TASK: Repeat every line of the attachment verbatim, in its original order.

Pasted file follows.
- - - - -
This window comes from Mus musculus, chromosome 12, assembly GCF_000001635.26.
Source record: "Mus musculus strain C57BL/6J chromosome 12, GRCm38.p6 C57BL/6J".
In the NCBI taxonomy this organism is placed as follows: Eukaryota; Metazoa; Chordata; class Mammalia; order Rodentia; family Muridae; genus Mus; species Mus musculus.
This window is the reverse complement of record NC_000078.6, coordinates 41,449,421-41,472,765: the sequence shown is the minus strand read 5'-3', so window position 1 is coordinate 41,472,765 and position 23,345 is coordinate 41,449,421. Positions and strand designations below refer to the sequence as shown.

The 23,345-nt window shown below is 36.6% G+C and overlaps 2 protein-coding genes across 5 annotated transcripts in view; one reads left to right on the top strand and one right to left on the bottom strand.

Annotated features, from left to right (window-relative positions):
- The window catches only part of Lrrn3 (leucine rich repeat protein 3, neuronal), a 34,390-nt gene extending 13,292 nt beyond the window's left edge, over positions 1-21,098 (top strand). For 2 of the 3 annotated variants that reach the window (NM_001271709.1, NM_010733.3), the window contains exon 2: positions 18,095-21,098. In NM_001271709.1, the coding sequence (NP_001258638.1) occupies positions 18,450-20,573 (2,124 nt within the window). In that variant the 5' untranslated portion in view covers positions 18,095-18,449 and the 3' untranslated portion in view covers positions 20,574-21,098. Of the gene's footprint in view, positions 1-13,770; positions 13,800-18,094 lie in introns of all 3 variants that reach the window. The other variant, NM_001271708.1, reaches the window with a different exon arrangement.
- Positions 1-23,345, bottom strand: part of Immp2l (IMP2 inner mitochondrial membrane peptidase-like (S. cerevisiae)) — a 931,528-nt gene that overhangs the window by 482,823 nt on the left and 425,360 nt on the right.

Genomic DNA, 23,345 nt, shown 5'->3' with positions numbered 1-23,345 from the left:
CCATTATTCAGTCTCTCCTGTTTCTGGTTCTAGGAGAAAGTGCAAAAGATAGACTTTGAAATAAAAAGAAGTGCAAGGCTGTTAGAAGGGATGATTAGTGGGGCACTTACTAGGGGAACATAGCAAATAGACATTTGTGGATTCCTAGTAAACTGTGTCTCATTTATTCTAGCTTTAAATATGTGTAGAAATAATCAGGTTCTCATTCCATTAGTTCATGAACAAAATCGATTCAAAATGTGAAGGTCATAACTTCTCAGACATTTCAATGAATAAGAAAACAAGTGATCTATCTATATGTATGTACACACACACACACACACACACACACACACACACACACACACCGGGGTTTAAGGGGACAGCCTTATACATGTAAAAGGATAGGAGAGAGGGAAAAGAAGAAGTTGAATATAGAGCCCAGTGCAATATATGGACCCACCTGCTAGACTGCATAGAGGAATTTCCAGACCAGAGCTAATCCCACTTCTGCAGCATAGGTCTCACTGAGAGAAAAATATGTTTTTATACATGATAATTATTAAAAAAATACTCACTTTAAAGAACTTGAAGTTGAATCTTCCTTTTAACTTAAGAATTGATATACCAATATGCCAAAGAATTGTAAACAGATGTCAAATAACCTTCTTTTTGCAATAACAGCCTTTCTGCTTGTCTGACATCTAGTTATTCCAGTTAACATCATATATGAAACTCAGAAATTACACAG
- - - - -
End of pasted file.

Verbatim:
This window comes from Mus musculus, chromosome 12, assembly GCF_000001635.26.
Source record: "Mus musculus strain C57BL/6J chromosome 12, GRCm38.p6 C57BL/6J".
In the NCBI taxonomy this organism is placed as follows: Eukaryota; Metazoa; Chordata; class Mammalia; order Rodentia; family Muridae; genus Mus; species Mus musculus.
This window is the reverse complement of record NC_000078.6, coordinates 41,449,421-41,472,765: the sequence shown is the minus strand read 5'-3', so window position 1 is coordinate 41,472,765 and position 23,345 is coordinate 41,449,421. Positions and strand designations below refer to the sequence as shown.

The 23,345-nt window shown below is 36.6% G+C and overlaps 2 protein-coding genes across 5 annotated transcripts in view; one reads left to right on the top strand and one right to left on the bottom strand.

Annotated features, from left to right (window-relative positions):
- The window catches only part of Lrrn3 (leucine rich repeat protein 3, neuronal), a 34,390-nt gene extending 13,292 nt beyond the window's left edge, over positions 1-21,098 (top strand). For 2 of the 3 annotated variants that reach the window (NM_001271709.1, NM_010733.3), the window contains exon 2: positions 18,095-21,098. In NM_001271709.1, the coding sequence (NP_001258638.1) occupies positions 18,450-20,573 (2,124 nt within the window). In that variant the 5' untranslated portion in view covers positions 18,095-18,449 and the 3' untranslated portion in view covers positions 20,574-21,098. Of the gene's footprint in view, positions 1-13,770; positions 13,800-18,094 lie in introns of all 3 variants that reach the window. The other variant, NM_001271708.1, reaches the window with a different exon arrangement.
- Positions 1-23,345, bottom strand: part of Immp2l (IMP2 inner mitochondrial membrane peptidase-like (S. cerevisiae)) — a 931,528-nt gene that overhangs the window by 482,823 nt on the left and 425,360 nt on the right.

Genomic DNA, 23,345 nt, shown 5'->3' with positions numbered 1-23,345 from the left:
CCATTATTCAGTCTCTCCTGTTTCTGGTTCTAGGAGAAAGTGCAAAAGATAGACTTTGAAATAAAAAGAAGTGCAAGGCTGTTAGAAGGGATGATTAGTGGGGCACTTACTAGGGGAACATAGCAAATAGACATTTGTGGATTCCTAGTAAACTGTGTCTCATTTATTCTAGCTTTAAATATGTGTAGAAATAATCAGGTTCTCATTCCATTAGTTCATGAACAAAATCGATTCAAAATGTGAAGGTCATAACTTCTCAGACATTTCAATGAATAAGAAAACAAGTGATCTATCTATATGTATGTACACACACACACACACACACACACACACACACACACACACACCGGGGTTTAAGGGGACAGCCTTATACATGTAAAAGGATAGGAGAGAGGGAAAAGAAGAAGTTGAATATAGAGCCCAGTGCAATATATGGACCCACCTGCTAGACTGCATAGAGGAATTTCCAGACCAGAGCTAATCCCACTTCTGCAGCATAGGTCTCACTGAGAGAAAAATATGTTTTTATACATGATAATTATTAAAAAAATACTCACTTTAAAGAACTTGAAGTTGAATCTTCCTTTTAACTTAAGAATTGATATACCAATATGCCAAAGAATTGTAAACAGATGTCAAATAACCTTCTTTTTGCAATAACAGCCTTTCTGCTTGTCTGACATCTAGTTATTCCAGTTAACATCATATATGAAACTCAGAAATTACACAG